Pathways to the Past
by Sandra Stimson ADC, CALA, CDP
Executive Director,
Alternative Solutions in Long Term Care
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Executive Director
Alternative Solutions in LTC
National Council of Certified
Dementia Practitioners  
Providing Internet Resources
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in Long Term Care Settings

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Sandra Stimson has
experience as a corporate
consultant, Corporate Trainer
and National Speaker. Her
experience is in long term
care, as Activity Director,
Director of Alzheimer's Units
and Assistant Administrator of a
550 bed long term care county
home.  She is Co-founder of
Pet Express Pet Therapy Club,
is a Life Replay Specialist.  
Sandra implements dementia
units nationwide.  Sandra has
written several books,
Volunteer Management
Essentials for Long Term Care
and Pet Express Pet Therapy
Program. Sandra has been a
facilitator for Alzheimer's
support groups and is the
Awards Chair for the NJ
Association of Activity
Professionals.  Sandra is the
Executive Director of
Council of Certified Dementia

Alternative Solutions in Long
Term Care offers resources for
health care professionals in
many areas of dementia care,
care plans, Snoezelen
products, dementia activity
calendars, adult day care
calendars, sensory calendars,
reminisce videos for dementia,
activity books, and dates to
remember, party supplies,
resources and links.
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is paired with
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Resident Rights and is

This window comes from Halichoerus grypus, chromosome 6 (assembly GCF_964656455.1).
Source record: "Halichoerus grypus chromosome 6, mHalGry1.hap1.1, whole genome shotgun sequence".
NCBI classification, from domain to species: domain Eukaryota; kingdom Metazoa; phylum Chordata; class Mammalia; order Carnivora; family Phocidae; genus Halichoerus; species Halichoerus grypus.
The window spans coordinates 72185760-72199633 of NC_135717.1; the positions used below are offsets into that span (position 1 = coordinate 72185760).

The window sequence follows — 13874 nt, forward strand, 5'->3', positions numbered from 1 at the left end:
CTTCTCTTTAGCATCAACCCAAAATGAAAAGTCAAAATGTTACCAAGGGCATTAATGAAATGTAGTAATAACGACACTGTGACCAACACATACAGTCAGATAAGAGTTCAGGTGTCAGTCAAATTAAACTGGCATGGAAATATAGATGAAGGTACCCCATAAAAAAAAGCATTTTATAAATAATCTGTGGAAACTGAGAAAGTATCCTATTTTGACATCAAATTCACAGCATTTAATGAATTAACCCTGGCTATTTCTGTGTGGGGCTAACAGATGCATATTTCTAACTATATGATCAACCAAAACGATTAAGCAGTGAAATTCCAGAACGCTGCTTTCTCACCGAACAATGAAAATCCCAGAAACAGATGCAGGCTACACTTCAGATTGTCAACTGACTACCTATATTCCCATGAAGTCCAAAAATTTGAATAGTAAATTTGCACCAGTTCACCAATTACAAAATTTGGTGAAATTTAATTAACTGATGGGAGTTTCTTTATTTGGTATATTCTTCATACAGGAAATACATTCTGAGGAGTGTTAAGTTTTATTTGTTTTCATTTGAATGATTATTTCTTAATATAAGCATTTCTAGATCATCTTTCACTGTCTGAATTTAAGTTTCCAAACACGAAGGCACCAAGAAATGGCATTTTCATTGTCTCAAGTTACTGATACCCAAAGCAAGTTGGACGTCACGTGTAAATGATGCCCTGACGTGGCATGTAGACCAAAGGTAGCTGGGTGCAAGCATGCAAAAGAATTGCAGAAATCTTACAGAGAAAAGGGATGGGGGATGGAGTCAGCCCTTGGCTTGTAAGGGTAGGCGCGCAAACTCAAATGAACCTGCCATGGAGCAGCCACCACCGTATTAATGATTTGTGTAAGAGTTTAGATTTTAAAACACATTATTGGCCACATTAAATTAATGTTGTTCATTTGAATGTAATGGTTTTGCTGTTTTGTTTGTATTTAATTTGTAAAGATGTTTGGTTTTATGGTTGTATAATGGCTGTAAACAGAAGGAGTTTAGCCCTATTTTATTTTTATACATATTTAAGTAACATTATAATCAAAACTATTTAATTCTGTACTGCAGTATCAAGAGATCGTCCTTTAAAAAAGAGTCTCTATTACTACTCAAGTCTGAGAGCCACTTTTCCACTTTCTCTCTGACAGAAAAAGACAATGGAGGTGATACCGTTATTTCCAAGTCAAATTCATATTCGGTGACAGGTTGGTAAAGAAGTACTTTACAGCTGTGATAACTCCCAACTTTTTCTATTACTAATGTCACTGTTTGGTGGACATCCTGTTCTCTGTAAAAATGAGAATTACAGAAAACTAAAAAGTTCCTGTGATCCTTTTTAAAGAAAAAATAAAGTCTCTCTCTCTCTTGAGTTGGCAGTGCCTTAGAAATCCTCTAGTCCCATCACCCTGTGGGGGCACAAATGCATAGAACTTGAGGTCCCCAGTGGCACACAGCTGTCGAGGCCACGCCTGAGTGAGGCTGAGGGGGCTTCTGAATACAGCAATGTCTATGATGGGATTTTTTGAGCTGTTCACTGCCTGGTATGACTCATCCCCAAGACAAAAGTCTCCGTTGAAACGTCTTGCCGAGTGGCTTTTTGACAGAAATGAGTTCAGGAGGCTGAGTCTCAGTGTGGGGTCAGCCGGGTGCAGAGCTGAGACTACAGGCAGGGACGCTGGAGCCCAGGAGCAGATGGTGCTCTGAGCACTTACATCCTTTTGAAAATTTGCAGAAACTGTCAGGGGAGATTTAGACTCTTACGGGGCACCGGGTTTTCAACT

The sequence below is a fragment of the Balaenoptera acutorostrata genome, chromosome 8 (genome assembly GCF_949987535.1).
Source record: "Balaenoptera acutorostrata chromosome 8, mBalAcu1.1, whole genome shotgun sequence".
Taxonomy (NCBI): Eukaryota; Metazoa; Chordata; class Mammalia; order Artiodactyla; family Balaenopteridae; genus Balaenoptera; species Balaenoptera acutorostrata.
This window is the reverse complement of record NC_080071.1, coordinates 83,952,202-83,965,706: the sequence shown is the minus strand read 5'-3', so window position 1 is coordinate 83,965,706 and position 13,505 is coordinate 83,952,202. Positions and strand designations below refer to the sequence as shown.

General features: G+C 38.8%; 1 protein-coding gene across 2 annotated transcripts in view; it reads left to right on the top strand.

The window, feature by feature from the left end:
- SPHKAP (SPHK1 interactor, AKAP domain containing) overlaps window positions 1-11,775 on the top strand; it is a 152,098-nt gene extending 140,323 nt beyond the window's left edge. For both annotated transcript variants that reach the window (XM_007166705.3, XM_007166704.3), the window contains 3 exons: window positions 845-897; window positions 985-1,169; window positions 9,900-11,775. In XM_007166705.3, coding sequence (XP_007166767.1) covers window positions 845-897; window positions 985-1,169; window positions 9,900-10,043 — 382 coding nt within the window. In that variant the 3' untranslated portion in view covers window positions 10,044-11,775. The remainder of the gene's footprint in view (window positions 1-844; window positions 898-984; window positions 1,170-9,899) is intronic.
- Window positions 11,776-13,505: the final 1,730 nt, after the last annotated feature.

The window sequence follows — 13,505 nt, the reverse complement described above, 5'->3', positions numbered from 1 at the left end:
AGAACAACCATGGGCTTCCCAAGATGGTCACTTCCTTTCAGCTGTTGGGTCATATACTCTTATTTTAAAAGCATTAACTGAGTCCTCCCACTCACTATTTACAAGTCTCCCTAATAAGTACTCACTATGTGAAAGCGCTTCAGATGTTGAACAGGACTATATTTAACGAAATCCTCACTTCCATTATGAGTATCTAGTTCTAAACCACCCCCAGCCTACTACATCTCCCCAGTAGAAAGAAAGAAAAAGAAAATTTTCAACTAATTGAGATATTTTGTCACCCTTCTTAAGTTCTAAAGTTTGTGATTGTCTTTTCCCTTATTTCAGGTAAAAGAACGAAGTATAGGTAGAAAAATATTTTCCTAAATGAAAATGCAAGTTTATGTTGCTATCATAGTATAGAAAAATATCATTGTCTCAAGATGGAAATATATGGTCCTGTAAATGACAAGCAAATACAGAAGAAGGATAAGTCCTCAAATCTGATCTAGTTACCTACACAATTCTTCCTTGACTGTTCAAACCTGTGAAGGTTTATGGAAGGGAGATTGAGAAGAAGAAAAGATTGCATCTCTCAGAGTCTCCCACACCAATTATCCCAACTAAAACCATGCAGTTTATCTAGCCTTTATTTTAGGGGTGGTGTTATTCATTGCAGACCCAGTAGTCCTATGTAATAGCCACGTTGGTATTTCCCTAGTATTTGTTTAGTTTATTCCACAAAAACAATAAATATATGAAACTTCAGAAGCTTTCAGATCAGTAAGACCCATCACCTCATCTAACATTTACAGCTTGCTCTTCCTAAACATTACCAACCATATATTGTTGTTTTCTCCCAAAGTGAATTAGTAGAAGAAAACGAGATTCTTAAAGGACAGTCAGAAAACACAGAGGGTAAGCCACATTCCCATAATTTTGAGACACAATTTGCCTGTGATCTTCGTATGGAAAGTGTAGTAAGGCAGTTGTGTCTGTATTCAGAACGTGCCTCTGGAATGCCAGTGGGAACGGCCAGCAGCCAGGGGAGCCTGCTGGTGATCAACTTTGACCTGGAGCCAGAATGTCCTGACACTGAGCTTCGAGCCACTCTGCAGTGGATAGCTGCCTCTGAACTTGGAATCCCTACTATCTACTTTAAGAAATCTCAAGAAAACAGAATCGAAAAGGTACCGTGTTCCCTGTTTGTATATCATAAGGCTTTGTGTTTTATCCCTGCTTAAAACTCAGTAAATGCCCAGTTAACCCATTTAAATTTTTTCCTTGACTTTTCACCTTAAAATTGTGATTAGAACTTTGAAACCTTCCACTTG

illustrated by a picture
depicting the "Resident
click here to purchase
resident rights prints
Pick Your Staff Carefully for
Dementia Units
By Sandra Stimson CALA, ADC, CDP
National Council of Certified Dementia Practitioners
Alternative Solutions in Long Term Care

It is important to pick and choose the staff to work on the dementia unit. The staff the
Activity Director selects to work on the dementia units should possess the following

  • Able to work as a team
  • Able to think independently
  • Self Directed
  • Open Minded
  • Creative
  • Kind
  • Patient

Additionally and most important is to select staff who have several years experience
working with dementia clients. Often times, new employees with little or no training are
hired for the dementia unit.  The Activity Director should recruit seasoned, experienced
and trained staff to work on the dementia unit. Seasoned and experienced staff will
provide dynamic calendars, independent activities, appropriate programs, innovative
activities, family involvement, and alternatives for lower functioning residents. They
possess the knowledge necessary to adapt activity programs. Additionally, they are
able to motivate the CNA’s to participate in the activity program.

Inexperienced activity professionals lack the education, life experience, knowledge and
confidence to work in this key role.  Activity Directors should place new employees with
little or lack formal activity training with their highest functioning residents. High
functioning or independent residents will help guide a new employee and will also
vocalize suggestions and concerns.  

The activity assistant should have the opportunity to work with the person leaving the
unit. If this is not possible, the Activity Director should devote one full week and work
side by side with the assistant. This is important as the existing employee can offer
valuable information regarding:

  • Introduction to residents
  • Resident routines
  • Resident preferences
  • Level of functioning
  • Level of Cognition
  • Introduction to staff
  • Unit schedule and routine
  • Location of supplies
  • Documentation
  • Elopement protocol and emergency preparedness
  • Safety concerns
  • Snack times

The new employee should be given one day to read the Dementia Unit policy and